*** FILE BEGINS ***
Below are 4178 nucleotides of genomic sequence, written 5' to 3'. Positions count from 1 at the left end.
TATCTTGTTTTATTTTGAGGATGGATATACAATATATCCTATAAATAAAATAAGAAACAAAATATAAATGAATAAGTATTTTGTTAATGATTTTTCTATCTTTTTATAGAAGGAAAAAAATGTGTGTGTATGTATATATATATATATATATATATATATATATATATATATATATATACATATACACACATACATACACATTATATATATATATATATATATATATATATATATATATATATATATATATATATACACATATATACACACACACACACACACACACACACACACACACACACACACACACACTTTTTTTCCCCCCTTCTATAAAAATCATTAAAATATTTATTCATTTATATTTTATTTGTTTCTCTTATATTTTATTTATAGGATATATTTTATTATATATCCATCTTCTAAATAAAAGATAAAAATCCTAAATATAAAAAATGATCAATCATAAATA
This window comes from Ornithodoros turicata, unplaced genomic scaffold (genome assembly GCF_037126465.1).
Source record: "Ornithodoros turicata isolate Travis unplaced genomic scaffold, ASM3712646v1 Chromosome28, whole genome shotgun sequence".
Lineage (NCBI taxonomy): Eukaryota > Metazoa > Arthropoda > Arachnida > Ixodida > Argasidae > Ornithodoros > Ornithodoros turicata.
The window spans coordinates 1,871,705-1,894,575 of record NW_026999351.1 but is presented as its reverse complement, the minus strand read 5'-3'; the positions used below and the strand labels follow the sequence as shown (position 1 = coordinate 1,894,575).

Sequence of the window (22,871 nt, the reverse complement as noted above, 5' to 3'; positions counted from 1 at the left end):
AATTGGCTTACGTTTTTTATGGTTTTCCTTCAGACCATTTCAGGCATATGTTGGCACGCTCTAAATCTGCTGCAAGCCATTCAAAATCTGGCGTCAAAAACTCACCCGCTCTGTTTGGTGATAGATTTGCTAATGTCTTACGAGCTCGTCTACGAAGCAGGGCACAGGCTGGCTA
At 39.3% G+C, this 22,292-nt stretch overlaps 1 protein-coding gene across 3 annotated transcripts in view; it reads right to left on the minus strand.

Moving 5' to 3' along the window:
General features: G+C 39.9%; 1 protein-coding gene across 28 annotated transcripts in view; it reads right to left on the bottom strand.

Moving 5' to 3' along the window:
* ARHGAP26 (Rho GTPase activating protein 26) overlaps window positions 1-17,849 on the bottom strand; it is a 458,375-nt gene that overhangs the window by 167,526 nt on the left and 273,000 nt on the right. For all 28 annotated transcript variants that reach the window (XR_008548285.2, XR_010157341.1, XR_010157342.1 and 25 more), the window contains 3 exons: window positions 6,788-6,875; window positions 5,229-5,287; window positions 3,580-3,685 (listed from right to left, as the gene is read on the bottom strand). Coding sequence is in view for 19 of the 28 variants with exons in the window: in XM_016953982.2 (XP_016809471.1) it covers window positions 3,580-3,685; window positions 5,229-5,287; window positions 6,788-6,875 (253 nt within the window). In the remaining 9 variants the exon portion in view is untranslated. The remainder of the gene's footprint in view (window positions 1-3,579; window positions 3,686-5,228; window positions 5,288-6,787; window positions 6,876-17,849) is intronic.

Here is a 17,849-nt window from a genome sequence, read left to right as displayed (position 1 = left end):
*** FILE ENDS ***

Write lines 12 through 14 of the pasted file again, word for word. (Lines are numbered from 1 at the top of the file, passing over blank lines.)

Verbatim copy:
Moving 5' to 3' along the window:
* ARHGAP26 (Rho GTPase activating protein 26) overlaps window positions 1-17,849 on the bottom strand; it is a 458,375-nt gene that overhangs the window by 167,526 nt on the left and 273,000 nt on the right. For all 28 annotated transcript variants that reach the window (XR_008548285.2, XR_010157341.1, XR_010157342.1 and 25 more), the window contains 3 exons: window positions 6,788-6,875; window positions 5,229-5,287; window positions 3,580-3,685 (listed from right to left, as the gene is read on the bottom strand). Coding sequence is in view for 19 of the 28 variants with exons in the window: in XM_016953982.2 (XP_016809471.1) it covers window positions 3,580-3,685; window positions 5,229-5,287; window positions 6,788-6,875 (253 nt within the window). In the remaining 9 variants the exon portion in view is untranslated. The remainder of the gene's footprint in view (window positions 1-3,579; window positions 3,686-5,228; window positions 5,288-6,787; window positions 6,876-17,849) is intronic.

Here is a 17,849-nt window from a genome sequence, read left to right as displayed (position 1 = left end):